Social Media as an alternative solution in Online Recruitment

In July 2010, the “population” of Facebook reached 500 million making it the third largest “nation”, following China and India. While this incredible statistic is an indication of the huge potential that social media holds for business, in the recruitment industry there is residual hesitance concerning how exactly this potential may be harnessed for online recruitment service.

In a recent survey in the UK recruiters ranked social media as the fourth most effective source of successful hires, 6% more popular than traditional press advertising. Yet 43% of respondents also reported that they lacked the understanding to use social media effectively as a recruitment solution.

Social media carries with it a number of pitfalls for all parties in the recruitmentprocess. While LinkedIn is an obvious networking tool for candidates and companies, the use of sites such as Facebook in recruitment is not yet an exact science. Companies are reluctant to expose themselves to the possibility of bad-mouthing from unsuccessful candidates, and candidates may be equally reluctant to engage with potential employers through a social website.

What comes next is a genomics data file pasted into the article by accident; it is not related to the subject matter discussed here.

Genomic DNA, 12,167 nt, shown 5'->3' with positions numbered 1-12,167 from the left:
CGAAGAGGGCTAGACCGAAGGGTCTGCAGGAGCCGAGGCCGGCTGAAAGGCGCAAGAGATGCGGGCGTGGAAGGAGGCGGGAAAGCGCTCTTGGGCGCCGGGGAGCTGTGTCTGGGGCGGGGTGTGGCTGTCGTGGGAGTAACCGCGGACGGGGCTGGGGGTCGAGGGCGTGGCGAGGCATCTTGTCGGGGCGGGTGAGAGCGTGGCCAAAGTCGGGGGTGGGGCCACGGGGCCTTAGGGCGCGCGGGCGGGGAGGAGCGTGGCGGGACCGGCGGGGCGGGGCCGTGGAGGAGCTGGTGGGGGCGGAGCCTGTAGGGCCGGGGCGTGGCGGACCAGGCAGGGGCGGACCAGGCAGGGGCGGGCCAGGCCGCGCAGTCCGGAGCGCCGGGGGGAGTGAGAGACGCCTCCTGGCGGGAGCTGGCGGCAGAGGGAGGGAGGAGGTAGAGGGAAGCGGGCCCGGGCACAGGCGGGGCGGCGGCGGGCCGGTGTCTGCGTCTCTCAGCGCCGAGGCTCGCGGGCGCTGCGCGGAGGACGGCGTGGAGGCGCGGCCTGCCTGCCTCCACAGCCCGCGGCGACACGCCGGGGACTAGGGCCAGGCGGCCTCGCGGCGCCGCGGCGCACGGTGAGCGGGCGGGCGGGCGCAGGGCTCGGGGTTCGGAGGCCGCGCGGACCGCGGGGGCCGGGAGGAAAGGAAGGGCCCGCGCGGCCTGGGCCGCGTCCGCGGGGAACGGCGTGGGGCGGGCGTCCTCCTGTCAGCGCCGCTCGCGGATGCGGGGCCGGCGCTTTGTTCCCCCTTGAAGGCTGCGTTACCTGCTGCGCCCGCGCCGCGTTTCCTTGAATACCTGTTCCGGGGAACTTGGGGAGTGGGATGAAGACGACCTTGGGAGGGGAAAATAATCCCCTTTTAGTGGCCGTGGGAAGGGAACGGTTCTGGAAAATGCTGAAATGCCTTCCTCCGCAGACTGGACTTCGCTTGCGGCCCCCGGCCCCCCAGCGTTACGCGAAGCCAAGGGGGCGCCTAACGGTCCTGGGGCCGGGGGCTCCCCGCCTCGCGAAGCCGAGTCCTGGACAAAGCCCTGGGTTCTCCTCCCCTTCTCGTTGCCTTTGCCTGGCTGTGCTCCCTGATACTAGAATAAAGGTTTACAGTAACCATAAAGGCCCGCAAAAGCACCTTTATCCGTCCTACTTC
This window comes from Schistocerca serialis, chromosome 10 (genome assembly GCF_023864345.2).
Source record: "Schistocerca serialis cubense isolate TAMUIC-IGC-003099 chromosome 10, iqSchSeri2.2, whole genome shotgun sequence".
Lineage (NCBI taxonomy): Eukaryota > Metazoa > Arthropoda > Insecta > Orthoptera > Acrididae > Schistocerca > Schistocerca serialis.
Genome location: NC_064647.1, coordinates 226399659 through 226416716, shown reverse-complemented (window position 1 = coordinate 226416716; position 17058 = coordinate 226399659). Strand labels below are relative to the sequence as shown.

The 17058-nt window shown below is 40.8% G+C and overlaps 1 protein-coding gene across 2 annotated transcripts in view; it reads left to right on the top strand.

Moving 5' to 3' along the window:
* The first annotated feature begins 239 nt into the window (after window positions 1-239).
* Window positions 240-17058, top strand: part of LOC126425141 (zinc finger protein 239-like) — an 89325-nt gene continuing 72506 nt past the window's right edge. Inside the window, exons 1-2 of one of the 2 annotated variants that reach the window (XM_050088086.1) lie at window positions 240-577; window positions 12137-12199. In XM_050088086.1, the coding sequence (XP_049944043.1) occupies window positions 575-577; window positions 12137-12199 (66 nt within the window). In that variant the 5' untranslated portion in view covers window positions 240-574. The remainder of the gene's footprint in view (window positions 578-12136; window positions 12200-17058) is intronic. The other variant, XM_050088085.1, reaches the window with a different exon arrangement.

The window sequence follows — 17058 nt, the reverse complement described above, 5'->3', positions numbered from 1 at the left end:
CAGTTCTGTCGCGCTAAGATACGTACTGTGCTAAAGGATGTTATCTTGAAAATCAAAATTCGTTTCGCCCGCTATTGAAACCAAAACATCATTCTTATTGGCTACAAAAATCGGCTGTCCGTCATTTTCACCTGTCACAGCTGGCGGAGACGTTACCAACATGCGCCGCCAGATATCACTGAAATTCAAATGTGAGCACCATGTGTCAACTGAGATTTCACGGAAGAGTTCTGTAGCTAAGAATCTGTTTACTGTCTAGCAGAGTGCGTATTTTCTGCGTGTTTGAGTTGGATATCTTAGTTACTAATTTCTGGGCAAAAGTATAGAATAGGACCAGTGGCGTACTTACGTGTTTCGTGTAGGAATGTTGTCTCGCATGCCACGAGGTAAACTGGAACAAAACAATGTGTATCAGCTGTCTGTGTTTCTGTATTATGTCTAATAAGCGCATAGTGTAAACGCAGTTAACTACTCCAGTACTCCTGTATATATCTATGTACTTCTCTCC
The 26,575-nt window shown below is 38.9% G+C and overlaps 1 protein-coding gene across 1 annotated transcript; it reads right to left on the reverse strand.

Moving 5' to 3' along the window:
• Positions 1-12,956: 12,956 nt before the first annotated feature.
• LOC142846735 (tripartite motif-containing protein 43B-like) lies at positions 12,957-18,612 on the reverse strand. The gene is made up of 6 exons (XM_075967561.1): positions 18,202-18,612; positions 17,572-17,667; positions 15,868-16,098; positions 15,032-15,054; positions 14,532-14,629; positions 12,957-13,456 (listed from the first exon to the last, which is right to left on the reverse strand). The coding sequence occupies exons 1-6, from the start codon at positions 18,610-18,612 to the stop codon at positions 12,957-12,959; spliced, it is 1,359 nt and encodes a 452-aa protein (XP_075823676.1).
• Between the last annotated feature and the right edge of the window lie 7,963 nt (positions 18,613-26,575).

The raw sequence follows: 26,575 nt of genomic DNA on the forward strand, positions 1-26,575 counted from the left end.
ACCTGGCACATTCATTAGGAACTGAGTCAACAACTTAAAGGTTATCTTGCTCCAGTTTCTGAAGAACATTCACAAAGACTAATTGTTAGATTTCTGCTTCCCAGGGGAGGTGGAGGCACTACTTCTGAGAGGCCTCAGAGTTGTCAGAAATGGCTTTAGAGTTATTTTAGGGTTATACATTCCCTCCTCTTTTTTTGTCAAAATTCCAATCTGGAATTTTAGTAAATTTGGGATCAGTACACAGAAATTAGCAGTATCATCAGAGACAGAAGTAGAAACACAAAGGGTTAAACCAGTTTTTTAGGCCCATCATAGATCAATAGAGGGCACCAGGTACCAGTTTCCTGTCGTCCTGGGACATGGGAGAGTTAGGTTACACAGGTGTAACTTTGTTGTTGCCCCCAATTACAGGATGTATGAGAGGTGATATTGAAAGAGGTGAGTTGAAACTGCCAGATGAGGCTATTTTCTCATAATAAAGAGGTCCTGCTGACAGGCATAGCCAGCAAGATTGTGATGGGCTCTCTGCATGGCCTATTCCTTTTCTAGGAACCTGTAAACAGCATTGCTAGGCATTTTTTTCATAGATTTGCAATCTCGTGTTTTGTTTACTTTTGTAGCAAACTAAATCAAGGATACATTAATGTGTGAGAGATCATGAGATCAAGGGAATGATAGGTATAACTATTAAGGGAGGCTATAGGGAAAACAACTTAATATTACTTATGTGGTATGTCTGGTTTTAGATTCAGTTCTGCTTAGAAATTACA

The unfocused use of Twitter and blogs as marketing tools also have their problems, most notably the everyone-is-talking-but-is-anybody-actually-listening syndrome.

Add to this the fact that those employed in recruitment are usually unfamiliar with using social media professionally, and you have a veritable recipe for disaster on your hands.

Yet there are some companies out there who are making social media work for them, and are being rewarded with reduced recruitment costs.

In order to do this effectively, it is important to continually bear in mind the reasons why most people use the target sites – for fun and for networking – and use these to your advantage. The hard-sell is a blunt tool in this context; people do not take kindly to being bombarded with commercial marketing on a social site. Neither is “corporate stalking” likely to go down well with the average unsuspecting Facebook user. Rather, the emphasis should be on giving rather than taking from these settings: engaging with those who are already interested in what you are trying to achieve, establishing “communities” for interaction between interested parties, and stimulating curiosity in your brand by providing entertaining content.

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